2001-Wed Jul 26 00:28:03 EDT 2017
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In a culture where long work hours and small apartments are the norm, it can be hard to keep a pet. But feline aficionados in some Japanese cities have a novel alternative: the cat cafe. For an hourly fee, deprived cat lovers can hang out with kitties, read a magazine and have a cup of coffee in a comfortable, living room-like setting.
Although there are customers of all ages, the majority are young people — most of whom live in apartments that don't allow pets — and some of these cafes have even morphed into popular date spots.
Since the first cat cafe opened in the mid-2000s, they've exploded in popularity, with about 150 of them now in operation nationwide.
The idea has expanded to other types of animals, the newest trend being rabbit cafes, with several opening recently in Tokyo. Even lovers of the less cuddly are beginning to get their chance: A reptile cafe has opened in Yokohama, featuring snakes, tortoises, geckos, bearded dragons and some newts thrown into the mix for amphibian admirers.
These new cafes are a bit different from the cat versions, where felines wander freely. Rabbits are kept in cages and are only let out when customers come in for a cuddle. Many of the residents of the reptile cafe can't be touched by customers — they're on display, like at a zoo — but you can pet the tortoises (just be sure to wash your hands before and after).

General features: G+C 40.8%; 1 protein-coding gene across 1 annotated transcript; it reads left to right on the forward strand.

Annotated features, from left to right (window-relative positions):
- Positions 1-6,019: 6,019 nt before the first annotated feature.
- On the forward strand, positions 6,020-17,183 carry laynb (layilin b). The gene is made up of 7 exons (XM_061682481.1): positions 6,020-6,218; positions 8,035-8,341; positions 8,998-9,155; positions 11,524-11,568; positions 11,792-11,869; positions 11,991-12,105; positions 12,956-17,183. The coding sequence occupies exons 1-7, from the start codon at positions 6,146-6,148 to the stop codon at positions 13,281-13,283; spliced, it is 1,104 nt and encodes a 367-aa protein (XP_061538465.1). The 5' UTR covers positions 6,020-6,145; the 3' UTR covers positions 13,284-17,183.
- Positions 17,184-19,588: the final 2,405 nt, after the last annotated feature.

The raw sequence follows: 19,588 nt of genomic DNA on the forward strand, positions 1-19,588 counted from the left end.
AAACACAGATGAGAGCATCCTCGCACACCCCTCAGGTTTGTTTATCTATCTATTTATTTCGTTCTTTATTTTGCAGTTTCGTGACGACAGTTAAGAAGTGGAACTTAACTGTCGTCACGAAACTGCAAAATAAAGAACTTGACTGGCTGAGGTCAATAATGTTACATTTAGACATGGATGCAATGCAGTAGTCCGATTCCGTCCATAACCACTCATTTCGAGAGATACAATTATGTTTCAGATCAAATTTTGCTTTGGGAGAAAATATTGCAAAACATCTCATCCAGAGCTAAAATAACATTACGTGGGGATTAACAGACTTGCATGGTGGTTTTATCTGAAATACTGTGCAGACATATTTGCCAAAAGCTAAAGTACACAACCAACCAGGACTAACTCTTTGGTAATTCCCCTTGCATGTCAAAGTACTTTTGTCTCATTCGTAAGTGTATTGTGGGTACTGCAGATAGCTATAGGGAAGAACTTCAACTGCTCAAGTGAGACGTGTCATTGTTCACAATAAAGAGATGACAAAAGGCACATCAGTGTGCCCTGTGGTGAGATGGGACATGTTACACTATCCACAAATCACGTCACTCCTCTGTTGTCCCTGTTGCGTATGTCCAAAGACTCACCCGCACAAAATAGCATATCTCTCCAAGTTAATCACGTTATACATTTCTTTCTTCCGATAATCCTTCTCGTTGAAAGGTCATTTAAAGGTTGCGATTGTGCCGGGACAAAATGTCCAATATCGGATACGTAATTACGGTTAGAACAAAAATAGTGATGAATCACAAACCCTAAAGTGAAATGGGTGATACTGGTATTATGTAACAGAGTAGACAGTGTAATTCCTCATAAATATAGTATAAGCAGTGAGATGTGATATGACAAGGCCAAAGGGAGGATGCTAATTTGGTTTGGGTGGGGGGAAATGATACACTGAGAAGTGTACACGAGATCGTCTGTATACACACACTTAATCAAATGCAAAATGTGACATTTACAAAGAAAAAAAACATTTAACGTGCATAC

But even the cat cafes aren't a free-for-all. Most have specific rules when it comes to interacting with the animals. You're not allowed to hold or pet a cat against her will or wake a cat who's sleeping. And kittens who wear scarves are too young to be held.
The owner of at least one rabbit cafe sees her mission as partly humanitarian. Rabbits have become a trendy pet in Japan, but people often don't educate themselves before buying bunnies, leading to an uptick in homeless pet rabbits. At the cafe, prospective owners can learn how to properly care for rabbits — and get the lowdown on what it really means to own one.
Despite their cult popularity, starting June 1, a new revision of Japan's animal protection laws will force these cafes to shutter at 8 p.m. Owners and customers are in an uproar, since many patrons don't arrive until after work — right around 8 p.m.
An editorial in the English-language Japan Times decries the new regulation, pointing out the educational value of the cafes in a country where euthanasia rates for abandoned pets are high — not to mention the mental health benefits of interacting with animals. As the writer laments, "excessive interference in the cafes means one less healthy, relaxing activity for a hardworking populace."
What do you think? Are these cafes harmful to animals and should be banned? Or do you think there is an educational and cultural benefit to having them? Tell us in the comments below.
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